Not Valid for Submission
E51 is a non-specific and non-billable diagnosis code code, consider using a code with a higher level of specificity for a diagnosis of thiamine deficiency. The code is not specific and is NOT valid for the year 2022 for the submission of HIPAA-covered transactions. Category or Header define the heading of a category of codes that may be further subdivided by the use of 4th, 5th, 6th or 7th characters.
Specific Coding for Thiamine deficiency
Non-specific codes like E51 require more digits to indicate the appropriate level of specificity. Consider using any of the following ICD-10 codes with a higher level of specificity when coding for thiamine deficiency:
Tabular List of Diseases and Injuries
The Tabular List of Diseases and Injuries is a list of ICD-10 codes, organized "head to toe" into chapters and sections with coding notes and guidance for inclusions, exclusions, descriptions and more. The following references are applicable to the code E51:
Type 1 ExcludesType 1 Excludes
A type 1 excludes note is a pure excludes note. It means "NOT CODED HERE!" An Excludes1 note indicates that the code excluded should never be used at the same time as the code above the Excludes1 note. An Excludes1 is used when two conditions cannot occur together, such as a congenital form versus an acquired form of the same condition.
- sequelae of thiamine deficiency E64.8
- THIAMINE DEFICIENCY-. a nutritional condition produced by a deficiency of thiamine in the diet characterized by anorexia irritability and weight loss. later patients experience weakness peripheral neuropathy headache and tachycardia. in addition to being caused by a poor diet thiamine deficiency in the united states most commonly occurs as a result of alcoholism since ethanol interferes with thiamine absorption. in countries relying on polished rice as a dietary staple beriberi prevalence is very high. from cecil textbook of medicine 19th ed p1171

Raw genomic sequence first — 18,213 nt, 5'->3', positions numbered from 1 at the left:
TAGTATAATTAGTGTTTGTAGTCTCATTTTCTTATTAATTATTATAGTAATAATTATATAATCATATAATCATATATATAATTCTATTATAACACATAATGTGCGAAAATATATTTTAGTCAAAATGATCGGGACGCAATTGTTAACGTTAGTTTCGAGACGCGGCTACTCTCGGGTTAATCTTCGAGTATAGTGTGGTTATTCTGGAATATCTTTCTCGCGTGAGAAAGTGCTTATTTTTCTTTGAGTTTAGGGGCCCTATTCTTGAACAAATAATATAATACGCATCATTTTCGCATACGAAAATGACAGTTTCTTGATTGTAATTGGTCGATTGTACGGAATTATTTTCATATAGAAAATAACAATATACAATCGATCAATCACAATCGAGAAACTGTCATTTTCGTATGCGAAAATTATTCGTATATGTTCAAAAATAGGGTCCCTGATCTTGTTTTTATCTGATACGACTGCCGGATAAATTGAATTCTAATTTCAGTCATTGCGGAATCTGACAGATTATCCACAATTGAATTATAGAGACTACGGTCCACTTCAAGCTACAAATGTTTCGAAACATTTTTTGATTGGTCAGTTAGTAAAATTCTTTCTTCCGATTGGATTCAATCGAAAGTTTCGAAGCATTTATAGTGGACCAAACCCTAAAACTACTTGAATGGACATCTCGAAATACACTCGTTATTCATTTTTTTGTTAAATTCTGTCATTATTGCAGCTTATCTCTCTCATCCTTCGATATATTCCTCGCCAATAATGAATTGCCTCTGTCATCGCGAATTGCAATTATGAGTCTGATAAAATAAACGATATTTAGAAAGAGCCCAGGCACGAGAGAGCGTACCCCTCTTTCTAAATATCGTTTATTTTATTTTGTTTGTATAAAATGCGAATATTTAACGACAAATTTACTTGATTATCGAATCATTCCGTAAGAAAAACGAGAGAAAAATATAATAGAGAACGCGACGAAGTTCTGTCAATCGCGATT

Information for Patients
The B vitamins are
- B1 (thiamine)
- B2 (riboflavin)
- B3 (niacin)
- B5 (pantothenic acid)
- B7 (biotin)
- Folic acid
These vitamins help the process your body uses to get or make energy from the food you eat. They also help form red blood cells. You can get B vitamins from proteins such as fish, poultry, meat, eggs, and dairy products. Leafy green vegetables, beans, and peas also have B vitamins. Many cereals and some breads have added B vitamins.
Not getting enough of certain B vitamins can cause diseases. A lack of B12 or B6 can cause anemia.
[Learn More in MedlinePlus]
Food provides the energy and nutrients you need to be healthy. If you don't get enough nutrients -- including proteins, carbohydrates, fats, vitamins, and minerals - you may suffer from malnutrition.
Causes of malnutrition include:
- Lack of specific nutrients in your diet. Even the lack of one vitamin can lead to malnutrition.
- An unbalanced diet
- Certain medical problems, such as malabsorption syndromes and cancers
Symptoms may include fatigue, dizziness, and weight loss. Or, you may have no symptoms. To diagnose the cause of the problem, your doctor may do blood tests and a nutritional assessment. Treatment may include replacing the missing nutrients and treating the underlying cause.
[Learn More in MedlinePlus]